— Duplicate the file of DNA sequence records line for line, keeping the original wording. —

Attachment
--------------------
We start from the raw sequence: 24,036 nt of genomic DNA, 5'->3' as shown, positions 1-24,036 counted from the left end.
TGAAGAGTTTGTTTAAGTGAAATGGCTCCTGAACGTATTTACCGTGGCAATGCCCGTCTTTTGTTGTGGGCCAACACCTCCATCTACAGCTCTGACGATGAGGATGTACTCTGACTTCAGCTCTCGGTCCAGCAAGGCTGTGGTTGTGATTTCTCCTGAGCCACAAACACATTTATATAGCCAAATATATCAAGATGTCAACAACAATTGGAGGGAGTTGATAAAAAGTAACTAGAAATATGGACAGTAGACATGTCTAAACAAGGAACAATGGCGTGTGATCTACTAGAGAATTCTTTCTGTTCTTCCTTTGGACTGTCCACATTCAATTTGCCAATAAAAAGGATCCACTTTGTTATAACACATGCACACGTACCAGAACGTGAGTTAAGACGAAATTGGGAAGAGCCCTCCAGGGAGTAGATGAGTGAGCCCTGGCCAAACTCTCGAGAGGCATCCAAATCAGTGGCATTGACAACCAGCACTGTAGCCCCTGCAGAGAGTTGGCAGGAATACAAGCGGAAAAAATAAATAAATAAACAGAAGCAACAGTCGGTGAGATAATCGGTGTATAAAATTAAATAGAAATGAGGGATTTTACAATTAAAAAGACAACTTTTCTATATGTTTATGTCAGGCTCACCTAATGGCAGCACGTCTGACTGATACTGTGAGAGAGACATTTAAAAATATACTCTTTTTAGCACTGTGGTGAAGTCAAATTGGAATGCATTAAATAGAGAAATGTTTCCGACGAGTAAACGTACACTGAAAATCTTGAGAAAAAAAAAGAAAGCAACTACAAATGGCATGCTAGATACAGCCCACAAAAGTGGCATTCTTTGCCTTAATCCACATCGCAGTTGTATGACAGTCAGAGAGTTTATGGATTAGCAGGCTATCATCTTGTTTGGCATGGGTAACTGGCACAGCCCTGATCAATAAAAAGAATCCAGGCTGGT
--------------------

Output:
We start from the raw sequence: 24,036 nt of genomic DNA, 5'->3' as shown, positions 1-24,036 counted from the left end.
TGAAGAGTTTGTTTAAGTGAAATGGCTCCTGAACGTATTTACCGTGGCAATGCCCGTCTTTTGTTGTGGGCCAACACCTCCATCTACAGCTCTGACGATGAGGATGTACTCTGACTTCAGCTCTCGGTCCAGCAAGGCTGTGGTTGTGATTTCTCCTGAGCCACAAACACATTTATATAGCCAAATATATCAAGATGTCAACAACAATTGGAGGGAGTTGATAAAAAGTAACTAGAAATATGGACAGTAGACATGTCTAAACAAGGAACAATGGCGTGTGATCTACTAGAGAATTCTTTCTGTTCTTCCTTTGGACTGTCCACATTCAATTTGCCAATAAAAAGGATCCACTTTGTTATAACACATGCACACGTACCAGAACGTGAGTTAAGACGAAATTGGGAAGAGCCCTCCAGGGAGTAGATGAGTGAGCCCTGGCCAAACTCTCGAGAGGCATCCAAATCAGTGGCATTGACAACCAGCACTGTAGCCCCTGCAGAGAGTTGGCAGGAATACAAGCGGAAAAAATAAATAAATAAACAGAAGCAACAGTCGGTGAGATAATCGGTGTATAAAATTAAATAGAAATGAGGGATTTTACAATTAAAAAGACAACTTTTCTATATGTTTATGTCAGGCTCACCTAATGGCAGCACGTCTGACTGATACTGTGAGAGAGACATTTAAAAATATACTCTTTTTAGCACTGTGGTGAAGTCAAATTGGAATGCATTAAATAGAGAAATGTTTCCGACGAGTAAACGTACACTGAAAATCTTGAGAAAAAAAAAGAAAGCAACTACAAATGGCATGCTAGATACAGCCCACAAAAGTGGCATTCTTTGCCTTAATCCACATCGCAGTTGTATGACAGTCAGAGAGTTTATGGATTAGCAGGCTATCATCTTGTTTGGCATGGGTAACTGGCACAGCCCTGATCAATAAAAAGAATCCAGGCTGGT